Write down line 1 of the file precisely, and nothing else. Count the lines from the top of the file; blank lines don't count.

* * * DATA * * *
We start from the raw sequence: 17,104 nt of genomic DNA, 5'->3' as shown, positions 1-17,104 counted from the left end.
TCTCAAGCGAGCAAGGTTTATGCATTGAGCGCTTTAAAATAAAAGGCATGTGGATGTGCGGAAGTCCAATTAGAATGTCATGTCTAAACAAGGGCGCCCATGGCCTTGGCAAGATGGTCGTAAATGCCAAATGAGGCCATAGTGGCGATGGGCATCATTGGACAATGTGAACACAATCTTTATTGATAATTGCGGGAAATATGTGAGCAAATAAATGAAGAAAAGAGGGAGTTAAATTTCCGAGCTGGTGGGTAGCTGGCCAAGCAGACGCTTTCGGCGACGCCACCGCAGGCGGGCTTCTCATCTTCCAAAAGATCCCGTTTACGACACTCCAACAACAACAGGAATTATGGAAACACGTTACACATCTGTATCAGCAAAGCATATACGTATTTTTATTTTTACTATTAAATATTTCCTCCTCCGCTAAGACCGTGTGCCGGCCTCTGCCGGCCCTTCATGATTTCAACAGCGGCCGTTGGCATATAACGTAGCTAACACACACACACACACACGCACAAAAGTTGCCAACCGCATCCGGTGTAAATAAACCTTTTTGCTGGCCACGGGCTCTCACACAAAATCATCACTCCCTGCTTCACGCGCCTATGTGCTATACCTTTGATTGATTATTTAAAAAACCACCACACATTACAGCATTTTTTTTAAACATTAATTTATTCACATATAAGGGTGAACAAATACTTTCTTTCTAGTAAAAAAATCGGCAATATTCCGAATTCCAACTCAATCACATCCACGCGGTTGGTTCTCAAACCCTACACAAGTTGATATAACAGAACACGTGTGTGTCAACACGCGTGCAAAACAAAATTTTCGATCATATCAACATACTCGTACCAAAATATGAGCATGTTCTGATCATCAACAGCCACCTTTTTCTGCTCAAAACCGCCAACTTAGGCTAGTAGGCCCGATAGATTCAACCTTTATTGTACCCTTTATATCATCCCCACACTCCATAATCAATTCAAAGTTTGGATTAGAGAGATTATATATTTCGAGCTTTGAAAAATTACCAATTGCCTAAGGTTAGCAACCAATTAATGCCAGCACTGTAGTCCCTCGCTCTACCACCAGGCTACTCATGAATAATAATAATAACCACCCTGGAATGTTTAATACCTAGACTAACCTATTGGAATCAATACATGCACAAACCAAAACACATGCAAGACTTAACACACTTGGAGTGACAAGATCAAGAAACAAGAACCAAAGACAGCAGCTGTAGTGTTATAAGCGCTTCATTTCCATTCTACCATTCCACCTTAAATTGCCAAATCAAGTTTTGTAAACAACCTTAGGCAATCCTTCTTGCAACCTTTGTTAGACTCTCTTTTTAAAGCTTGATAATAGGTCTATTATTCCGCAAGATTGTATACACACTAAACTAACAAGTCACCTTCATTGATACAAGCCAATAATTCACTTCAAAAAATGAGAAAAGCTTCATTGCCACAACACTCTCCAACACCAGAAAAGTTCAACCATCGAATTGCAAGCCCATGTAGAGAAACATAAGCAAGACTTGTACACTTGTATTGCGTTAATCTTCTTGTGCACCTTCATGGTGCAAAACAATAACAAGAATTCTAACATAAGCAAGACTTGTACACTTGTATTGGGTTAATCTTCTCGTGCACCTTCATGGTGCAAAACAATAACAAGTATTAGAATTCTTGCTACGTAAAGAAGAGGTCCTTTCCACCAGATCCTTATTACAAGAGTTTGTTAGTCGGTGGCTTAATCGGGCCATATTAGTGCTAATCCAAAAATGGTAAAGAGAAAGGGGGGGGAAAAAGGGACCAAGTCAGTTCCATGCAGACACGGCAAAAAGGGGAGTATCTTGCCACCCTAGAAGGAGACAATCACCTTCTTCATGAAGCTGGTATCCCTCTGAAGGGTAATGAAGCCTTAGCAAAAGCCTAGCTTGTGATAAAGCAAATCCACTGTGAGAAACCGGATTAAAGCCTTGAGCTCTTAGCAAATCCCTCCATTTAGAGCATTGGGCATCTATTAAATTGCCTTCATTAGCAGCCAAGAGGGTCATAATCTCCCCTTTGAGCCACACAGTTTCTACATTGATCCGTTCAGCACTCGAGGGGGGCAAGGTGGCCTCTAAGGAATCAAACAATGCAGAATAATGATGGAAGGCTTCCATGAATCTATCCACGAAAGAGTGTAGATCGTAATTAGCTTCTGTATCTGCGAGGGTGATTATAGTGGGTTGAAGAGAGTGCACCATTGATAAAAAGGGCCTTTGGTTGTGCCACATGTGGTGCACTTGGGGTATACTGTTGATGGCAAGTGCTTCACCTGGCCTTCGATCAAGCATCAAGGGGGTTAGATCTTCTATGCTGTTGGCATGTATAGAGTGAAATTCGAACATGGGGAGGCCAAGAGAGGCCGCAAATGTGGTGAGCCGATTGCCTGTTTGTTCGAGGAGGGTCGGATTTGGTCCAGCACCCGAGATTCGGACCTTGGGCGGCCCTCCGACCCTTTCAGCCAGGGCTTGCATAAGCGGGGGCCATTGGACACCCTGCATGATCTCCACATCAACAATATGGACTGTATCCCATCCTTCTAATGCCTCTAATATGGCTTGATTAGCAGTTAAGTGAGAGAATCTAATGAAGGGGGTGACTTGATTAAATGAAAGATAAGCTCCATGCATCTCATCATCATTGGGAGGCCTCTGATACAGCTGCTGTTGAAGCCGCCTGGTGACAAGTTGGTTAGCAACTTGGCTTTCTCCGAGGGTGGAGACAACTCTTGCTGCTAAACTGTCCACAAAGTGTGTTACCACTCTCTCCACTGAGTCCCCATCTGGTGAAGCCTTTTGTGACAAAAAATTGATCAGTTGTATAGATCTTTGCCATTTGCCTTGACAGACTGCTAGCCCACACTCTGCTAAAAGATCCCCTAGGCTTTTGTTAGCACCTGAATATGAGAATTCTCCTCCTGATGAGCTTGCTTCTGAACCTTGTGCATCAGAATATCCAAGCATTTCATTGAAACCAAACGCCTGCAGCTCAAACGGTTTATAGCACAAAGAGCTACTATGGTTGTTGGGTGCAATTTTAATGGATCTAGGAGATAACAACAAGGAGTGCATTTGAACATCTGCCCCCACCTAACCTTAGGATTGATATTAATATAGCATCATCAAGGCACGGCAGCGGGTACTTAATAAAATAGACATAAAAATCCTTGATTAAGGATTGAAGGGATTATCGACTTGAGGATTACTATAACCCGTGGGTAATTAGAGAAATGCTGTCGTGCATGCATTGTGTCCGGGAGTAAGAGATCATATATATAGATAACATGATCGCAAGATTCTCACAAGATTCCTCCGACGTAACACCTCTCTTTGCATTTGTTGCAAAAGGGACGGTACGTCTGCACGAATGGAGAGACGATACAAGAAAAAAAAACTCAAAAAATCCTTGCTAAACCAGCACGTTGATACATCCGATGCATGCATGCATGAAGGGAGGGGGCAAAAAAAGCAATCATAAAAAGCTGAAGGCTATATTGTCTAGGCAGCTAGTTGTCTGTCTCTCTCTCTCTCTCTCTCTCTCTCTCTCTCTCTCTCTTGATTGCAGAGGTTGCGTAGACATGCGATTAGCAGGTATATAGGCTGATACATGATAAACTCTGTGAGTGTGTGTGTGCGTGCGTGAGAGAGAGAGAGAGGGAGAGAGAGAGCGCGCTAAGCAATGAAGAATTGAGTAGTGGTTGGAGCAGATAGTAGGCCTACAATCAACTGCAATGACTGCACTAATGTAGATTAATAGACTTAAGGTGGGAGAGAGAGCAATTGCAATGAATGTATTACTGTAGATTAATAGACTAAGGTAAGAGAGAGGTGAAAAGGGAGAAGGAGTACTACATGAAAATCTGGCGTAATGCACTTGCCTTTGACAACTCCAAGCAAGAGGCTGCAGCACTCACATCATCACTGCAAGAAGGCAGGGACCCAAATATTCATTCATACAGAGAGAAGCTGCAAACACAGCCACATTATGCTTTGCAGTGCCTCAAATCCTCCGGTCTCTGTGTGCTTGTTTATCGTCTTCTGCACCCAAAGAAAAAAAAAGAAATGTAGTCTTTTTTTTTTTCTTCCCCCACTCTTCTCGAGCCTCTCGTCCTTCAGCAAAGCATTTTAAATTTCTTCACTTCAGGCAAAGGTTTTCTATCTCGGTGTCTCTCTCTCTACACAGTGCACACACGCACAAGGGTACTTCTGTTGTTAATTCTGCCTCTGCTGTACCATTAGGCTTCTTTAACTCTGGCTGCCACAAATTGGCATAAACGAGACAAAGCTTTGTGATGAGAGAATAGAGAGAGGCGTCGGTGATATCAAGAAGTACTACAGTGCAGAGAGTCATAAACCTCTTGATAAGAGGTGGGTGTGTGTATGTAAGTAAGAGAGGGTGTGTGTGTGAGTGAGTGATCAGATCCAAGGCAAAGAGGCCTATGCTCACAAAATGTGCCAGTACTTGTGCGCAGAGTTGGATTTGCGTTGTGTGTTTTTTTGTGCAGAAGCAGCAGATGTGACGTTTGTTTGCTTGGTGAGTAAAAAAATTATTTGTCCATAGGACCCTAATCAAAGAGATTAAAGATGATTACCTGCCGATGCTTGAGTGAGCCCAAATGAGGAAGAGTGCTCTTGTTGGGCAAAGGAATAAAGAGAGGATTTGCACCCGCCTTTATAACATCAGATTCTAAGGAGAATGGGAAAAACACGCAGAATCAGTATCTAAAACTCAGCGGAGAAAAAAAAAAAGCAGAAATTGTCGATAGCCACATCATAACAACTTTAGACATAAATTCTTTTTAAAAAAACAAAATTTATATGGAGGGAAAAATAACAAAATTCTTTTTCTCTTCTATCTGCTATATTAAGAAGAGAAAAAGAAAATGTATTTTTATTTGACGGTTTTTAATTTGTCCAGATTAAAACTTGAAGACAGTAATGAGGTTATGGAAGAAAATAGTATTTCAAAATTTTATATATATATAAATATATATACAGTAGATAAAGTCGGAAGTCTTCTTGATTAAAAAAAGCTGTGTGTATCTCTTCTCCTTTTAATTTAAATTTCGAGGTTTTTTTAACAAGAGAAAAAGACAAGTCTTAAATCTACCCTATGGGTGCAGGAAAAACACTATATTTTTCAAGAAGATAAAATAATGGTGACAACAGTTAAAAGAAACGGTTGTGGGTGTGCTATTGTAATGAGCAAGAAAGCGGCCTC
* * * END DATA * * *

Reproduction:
We start from the raw sequence: 17,104 nt of genomic DNA, 5'->3' as shown, positions 1-17,104 counted from the left end.